I recently read a story about a man who was carrying a 50 pound sack of sand on his back. He also carried a very small sack of sand in the front of his body.
Forgetting the weight of the 50 pounds on his back, he focused his attention on the tiny sack in the front.
The application of this story is how humans often fail to notice the weight of their sins, while they turn their attention to the sins of others.
As we consider today’s Bible passage from Luke, let’s be sure to focus our attention on our sin problems and let the Lord judge the others.
The setting for the first 21 verses of Luke 13 takes place in a synagogue. Jesus healed a crippled woman on the sabbath and explained his actions with two parables.
The setting has now changed to undisclosed towns and villages on his journey to Jerusalem. As you read the Gospel of Luke, pay attention to the people who follow Jesus to Jerusalem.
It is quite possible that they witnessed the triumphal entry, the crucifixion, resurrection, and day of Pentecost. If I am correct in that assumption, they were given the opportunity of a lifetime.
A Question about Eternal Salvation
In the new location, a question was posed to Jesus.
— Luke 13.22-23 – Jesus went through one town and village after another, teaching as he made his way to Jerusalem.
Someone asked him, “Lord, will only a few be saved?”
Various religious groups in the first century discussed what people needed to do to qualify for eternal life. Some of their beliefs were as follows:
— Gentiles and Jewish people who had no religious inclinations would be excluded from the life to come.
— Among devout Jewish people, the Essenes had stricter standards than the Pharisees.
— Some believed that being descended from Abraham was enough to qualify for eternal life.
What Jesus Taught
Jesus responded to the question with a parable.
— Luke 13.23-29 – He said to them, “Strive to enter through the narrow door; for many, I tell you, will try to enter and will not be able.
“When once the owner of the house has got up and shut the door, and you begin to stand outside and to knock at the door, saying, ‘Lord, open to us,’ then in reply he will say to you, ‘I do not know where you come from.’
“Then you will begin to say, ‘We ate and drank with you, and you taught in our streets.’
“But he will say, ‘I do not know where you come from; go away from me, all you evildoers!’
“There will be weeping and gnashing of teeth when you see Abraham and Isaac and Jacob and all the prophets in the kingdom of God, and you yourselves thrown out.
“Then people will come from east and west, from north and south, and will eat in the kingdom of God.”
(1) While religious groups were interested in who would be excluded from the life to come, they failed to look at their own spiritual condition.
They needed to remove the backpack of their own sin and examine their spiritual condition.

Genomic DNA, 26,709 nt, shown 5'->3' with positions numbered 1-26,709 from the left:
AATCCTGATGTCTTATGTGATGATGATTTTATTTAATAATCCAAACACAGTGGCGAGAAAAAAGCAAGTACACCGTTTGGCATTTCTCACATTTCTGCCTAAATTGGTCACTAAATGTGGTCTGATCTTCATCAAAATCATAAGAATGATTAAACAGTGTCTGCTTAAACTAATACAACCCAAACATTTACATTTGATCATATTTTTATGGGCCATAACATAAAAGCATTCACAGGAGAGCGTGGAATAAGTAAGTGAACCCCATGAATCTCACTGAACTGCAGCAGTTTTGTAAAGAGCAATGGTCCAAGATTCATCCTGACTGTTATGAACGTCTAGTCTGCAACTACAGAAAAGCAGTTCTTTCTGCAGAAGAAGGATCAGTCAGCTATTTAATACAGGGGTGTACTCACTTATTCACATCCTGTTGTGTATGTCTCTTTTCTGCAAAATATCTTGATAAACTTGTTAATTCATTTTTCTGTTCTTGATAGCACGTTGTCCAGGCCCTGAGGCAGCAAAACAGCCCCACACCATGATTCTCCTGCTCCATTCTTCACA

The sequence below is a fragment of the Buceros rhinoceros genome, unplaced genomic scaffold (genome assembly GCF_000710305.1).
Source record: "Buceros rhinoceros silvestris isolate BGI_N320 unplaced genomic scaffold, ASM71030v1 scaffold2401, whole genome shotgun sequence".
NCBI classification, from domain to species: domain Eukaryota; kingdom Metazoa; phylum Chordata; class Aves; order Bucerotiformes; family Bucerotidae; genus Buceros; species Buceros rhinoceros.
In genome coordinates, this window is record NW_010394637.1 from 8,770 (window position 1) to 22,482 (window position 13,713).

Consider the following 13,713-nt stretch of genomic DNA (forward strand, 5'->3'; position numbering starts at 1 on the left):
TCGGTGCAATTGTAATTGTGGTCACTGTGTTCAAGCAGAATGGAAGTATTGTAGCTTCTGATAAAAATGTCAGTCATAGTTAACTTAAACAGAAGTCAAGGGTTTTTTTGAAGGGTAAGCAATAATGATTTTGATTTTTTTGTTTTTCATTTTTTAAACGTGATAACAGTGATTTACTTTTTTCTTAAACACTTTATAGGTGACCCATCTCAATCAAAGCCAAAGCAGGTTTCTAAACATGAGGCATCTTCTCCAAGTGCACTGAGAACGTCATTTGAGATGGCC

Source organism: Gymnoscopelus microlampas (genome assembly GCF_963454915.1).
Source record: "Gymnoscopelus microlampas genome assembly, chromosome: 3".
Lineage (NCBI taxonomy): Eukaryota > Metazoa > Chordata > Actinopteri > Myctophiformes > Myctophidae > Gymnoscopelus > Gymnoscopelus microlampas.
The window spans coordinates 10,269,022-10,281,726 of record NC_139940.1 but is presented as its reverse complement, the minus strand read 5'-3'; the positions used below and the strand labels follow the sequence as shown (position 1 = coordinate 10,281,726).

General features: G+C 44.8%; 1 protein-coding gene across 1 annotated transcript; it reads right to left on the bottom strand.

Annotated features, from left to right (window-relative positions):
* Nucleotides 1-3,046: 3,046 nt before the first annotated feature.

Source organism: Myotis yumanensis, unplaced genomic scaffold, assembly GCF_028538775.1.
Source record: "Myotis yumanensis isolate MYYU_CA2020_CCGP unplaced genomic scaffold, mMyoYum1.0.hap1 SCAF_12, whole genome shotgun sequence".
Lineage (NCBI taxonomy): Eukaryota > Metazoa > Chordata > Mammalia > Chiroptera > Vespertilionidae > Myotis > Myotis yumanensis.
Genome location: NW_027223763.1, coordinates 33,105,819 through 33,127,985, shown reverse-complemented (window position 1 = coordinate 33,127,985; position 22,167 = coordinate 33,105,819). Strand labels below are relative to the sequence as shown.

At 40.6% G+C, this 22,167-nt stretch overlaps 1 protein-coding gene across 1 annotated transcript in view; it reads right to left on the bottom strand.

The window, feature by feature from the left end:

The same is true for us. We need to prayerfully conduct a spiritual inventory and make sure that we are responding to God’s agenda through Jesus.
(2) They called on the Lord too late.
There is a story of a man who decided to live a life apart from God until the last moment. He planned to repent at the end of his life and qualify for heaven.
As he was riding his horse on a narrow passage, the horse bucked him into a deep ravine. His last words were, “I’ll be damned.”
Not only do we miss eternity when we choose to believe in Jesus but not follow him; we also miss the abundant life he has for us.
(3) Many in the crowd had heard Jesus teach. Some of them may have eaten the banquet he served to 5000 in the wilderness. They were still not prepared for eternal life.
In the first church I served I had a friend whose wife and daughter were lovers of Jesus. He believed in Jesus, but was unwilling to surrender his life to him.
I recall a service where the Holy Spirit was drawing him to a relationship with Jesus in a very powerful way. Instead of coming to Jesus, he refused and apparently never had that opportunity again.
Just because you get near Jesus, doesn’t mean that you are one of his followers.
(4) Jesus made it clear that human heritage did not qualify for eternal life.
When he spoke of people coming from the East and the West, he was including every human who chose to follow Jesus.
The Bible makes it plain that following Jesus includes hearing his words and following them in obedience.
Last Place Finishers Can Be First
Jesus ended his message and said, “Indeed, some are last who will be first, and some are first who will be last” (Luke 13.30).
Jesus was anointed to bring “good news to the poor” (Luke 4.18).
He said, “Blessed are you who are poor, for yours is the kingdom of God” (Luke 6.20).
How are the poor blessed? How do they experience the good news?
They are very aware of the heavy weight of sin that they carry. They are willing to surrender their sin problem to Jesus.
Once forgiven, they love Jesus and joyfully follow him.
May this be our story this Christmas Day.
Rudy Ross and I have produced a YouTube video on this passage. Rudy has insights into the passage that will enhance your understanding of the verses.
The video can be found on the Bob Spradling YouTube channel.
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